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Newton did OK working from home during a pandemic


William Shakespeare (the “Flower Portrait,” 1609)

Ben Cohen, author of the book “The Hot Hand: The Mystery and Science of Streaks” described “How the plague ravaged William Shakespeare’s world and inspired his work.” The plague closed London’s playhouses and forced Shakespeare’s acting company, the King’s Men, to get creative about performances. As they travelled the English countryside, stopping in rural towns that had not been stricken by the plague, Shakespeare felt that writing was a better use of his time. From the beginning of 1605 to the end of 1606, Shakespeare is thought to have written King Lear, Macbeth, and Antony and Cleopatra. Shakespeare also benefited from the plague because the plague killed off his competition. The King’s Men would eventually take back their indoor theatre spaces because of this disease that preyed on the young.

Gillian Brockell in The Washington Post, 13 March 2020, wrote the following article about Isaac Newton’s experience sixty years later in 1665:

During a pandemic, Isaac Newton had to work from home, too. It was time well spent.

Portrait of Newton at 46 by Godfrey Kneller, 1689

Isaac Newton was in his early 20’s when the Great Plague of London hit. He wasn’t a “Sir” yet, didn’t have that big, formal wig. He was just another college student at Trinity College, Cambridge. Cambridge sent students home to continue their studies. For Newton, that meant Woolsthorpe Manor, the family estate about 100 kilometre north-west of Cambridge.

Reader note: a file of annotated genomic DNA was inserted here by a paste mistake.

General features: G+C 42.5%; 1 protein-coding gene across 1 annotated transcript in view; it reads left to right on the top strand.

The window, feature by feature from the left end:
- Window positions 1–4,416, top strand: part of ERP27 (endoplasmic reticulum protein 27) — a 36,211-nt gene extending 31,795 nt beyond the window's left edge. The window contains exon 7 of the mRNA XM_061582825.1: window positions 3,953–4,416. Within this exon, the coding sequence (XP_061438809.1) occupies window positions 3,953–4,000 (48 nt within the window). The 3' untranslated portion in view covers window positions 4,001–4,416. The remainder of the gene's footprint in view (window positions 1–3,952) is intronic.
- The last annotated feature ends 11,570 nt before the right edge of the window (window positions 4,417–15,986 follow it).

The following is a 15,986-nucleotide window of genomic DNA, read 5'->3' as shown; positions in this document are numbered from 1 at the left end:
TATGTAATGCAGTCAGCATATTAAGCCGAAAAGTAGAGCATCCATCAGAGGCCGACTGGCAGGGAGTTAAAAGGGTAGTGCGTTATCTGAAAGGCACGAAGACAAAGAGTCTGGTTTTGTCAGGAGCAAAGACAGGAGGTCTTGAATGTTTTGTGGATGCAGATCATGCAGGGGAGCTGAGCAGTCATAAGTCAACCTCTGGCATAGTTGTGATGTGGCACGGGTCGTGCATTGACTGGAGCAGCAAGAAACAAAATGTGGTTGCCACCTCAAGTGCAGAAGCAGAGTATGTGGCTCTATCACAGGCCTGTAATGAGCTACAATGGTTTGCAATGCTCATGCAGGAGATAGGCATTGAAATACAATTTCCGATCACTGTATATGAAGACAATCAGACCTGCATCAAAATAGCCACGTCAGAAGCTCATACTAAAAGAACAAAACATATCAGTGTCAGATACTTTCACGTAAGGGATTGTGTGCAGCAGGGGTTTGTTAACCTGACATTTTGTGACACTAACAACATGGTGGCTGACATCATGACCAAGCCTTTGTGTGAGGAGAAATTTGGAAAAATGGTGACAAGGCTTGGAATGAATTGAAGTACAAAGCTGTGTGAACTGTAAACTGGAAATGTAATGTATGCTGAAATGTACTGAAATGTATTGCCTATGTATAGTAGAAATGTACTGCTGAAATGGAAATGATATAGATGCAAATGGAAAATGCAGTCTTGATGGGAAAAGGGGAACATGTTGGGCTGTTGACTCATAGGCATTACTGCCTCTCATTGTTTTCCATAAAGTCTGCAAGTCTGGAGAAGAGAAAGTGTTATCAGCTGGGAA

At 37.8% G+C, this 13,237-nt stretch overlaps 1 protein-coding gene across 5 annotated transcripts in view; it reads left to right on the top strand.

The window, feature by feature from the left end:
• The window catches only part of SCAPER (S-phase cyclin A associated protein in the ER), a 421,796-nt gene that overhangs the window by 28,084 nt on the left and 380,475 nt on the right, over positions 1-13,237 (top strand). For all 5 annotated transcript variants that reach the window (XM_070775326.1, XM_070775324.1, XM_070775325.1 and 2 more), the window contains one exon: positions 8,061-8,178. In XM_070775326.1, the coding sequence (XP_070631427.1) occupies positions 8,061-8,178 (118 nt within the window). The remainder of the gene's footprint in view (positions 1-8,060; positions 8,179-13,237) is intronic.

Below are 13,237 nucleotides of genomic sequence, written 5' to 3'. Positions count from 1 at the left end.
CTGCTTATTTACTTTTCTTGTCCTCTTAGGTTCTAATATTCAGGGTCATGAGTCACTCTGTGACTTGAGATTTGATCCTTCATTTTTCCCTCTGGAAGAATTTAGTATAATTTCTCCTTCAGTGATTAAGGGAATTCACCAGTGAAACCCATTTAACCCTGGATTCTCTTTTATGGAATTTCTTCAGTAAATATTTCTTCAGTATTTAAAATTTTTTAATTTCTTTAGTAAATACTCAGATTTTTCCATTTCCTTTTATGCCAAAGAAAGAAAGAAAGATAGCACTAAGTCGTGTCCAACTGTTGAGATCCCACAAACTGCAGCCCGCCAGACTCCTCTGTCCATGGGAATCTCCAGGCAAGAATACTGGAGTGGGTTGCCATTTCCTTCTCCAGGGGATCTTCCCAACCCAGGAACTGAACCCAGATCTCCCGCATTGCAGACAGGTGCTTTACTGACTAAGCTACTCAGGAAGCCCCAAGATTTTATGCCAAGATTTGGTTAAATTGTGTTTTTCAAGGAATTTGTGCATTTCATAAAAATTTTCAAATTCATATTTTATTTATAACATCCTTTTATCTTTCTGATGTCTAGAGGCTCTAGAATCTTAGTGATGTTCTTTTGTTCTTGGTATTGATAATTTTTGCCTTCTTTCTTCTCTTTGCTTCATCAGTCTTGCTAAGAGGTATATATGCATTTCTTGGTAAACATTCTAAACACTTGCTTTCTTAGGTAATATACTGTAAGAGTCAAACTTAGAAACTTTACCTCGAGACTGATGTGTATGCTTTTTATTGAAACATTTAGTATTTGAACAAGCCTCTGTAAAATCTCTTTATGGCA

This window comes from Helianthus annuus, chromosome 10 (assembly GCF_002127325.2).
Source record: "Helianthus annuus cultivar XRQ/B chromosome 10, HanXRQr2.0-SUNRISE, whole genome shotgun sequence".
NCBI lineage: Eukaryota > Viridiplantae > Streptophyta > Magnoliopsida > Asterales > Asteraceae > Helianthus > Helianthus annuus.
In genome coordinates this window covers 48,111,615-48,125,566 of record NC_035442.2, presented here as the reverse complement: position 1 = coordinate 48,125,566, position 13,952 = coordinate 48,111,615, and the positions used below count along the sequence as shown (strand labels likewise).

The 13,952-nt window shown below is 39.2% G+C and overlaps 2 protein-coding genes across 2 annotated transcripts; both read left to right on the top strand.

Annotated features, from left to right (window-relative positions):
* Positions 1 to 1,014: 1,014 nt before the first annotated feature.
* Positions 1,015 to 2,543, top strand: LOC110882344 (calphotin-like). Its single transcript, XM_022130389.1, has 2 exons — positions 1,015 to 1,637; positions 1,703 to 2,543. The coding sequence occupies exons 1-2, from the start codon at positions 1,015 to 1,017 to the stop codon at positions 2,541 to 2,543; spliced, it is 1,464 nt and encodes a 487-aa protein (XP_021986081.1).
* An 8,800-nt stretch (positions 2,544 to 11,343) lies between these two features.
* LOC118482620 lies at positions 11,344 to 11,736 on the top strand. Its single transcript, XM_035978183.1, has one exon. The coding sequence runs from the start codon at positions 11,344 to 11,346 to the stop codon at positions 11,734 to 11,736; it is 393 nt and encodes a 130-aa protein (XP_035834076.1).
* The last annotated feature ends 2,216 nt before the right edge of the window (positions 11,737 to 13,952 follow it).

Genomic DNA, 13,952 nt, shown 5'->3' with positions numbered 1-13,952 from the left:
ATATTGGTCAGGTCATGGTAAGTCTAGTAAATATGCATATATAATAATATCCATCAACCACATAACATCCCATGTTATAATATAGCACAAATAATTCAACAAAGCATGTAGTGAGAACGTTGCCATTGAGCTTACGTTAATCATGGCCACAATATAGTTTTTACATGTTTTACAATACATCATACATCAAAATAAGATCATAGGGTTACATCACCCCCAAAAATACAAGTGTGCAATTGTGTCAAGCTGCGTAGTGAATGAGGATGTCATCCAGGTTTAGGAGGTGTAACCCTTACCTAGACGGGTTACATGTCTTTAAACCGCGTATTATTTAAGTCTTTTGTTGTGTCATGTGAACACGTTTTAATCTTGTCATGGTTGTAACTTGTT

Without his professors to guide him, Newton apparently thrived. The year-plus he spent away was later referred to as his annus mirabilis, the “year of wonders.”  First, he continued to work on mathematical problems he had begun at Cambridge; the papers he wrote on this became early calculus.

Next, he acquired a few prisms and experimented with them in his bedroom, even going so far as to bore a hole in his shutters so only a small beam could come through. From this sprung his theories on optics. And right outside his window at Woolsthorpe, there was an apple tree. That apple tree.

The story of how Newton sat under the tree, was bonked on the head by an apple and suddenly understood theories of gravity and motion, is largely apocryphal. But according to his assistant, John Conduitt, there’s an element of truth. Here’s how Conduitt later explained it: ” . . . Whilst he was musing in a garden it came into his thought that the same power of gravity (which made an apple fall from the tree to the ground) was not limited to a certain distance from the earth but must extend much farther than was usually thought. ‘Why not as high as the Moon?’ said he to himself..”

In London, a quarter of the population would die of plague from 1665 to 1666. It was one of the last major outbreaks in the 400 years that the Black Death ravaged Europe. Newton returned to Cambridge in 1667, theories in hand. Within six months, he was made a fellow; two years later, a professor.

So if you’re working or studying from home over the next few weeks, perhaps remember the example Newton set. Having time to muse and experiment in unstructured comfort proved life-changing for him – and no one remembers whether he made it out of his pyjamas before noon.


About the author/s
Paul Somerville
Chief Geoscientist at Risk Frontiers

Paul is Chief Geoscientist at Risk Frontiers. He has a PhD in Geophysics, and has 45 years experience as an engineering seismologist, including 15 years with Risk Frontiers. He has had first hand experience of damaging earthquakes in California, Japan, Taiwan and New Zealand. He works on the development of QuakeAUS and QuakeNZ.

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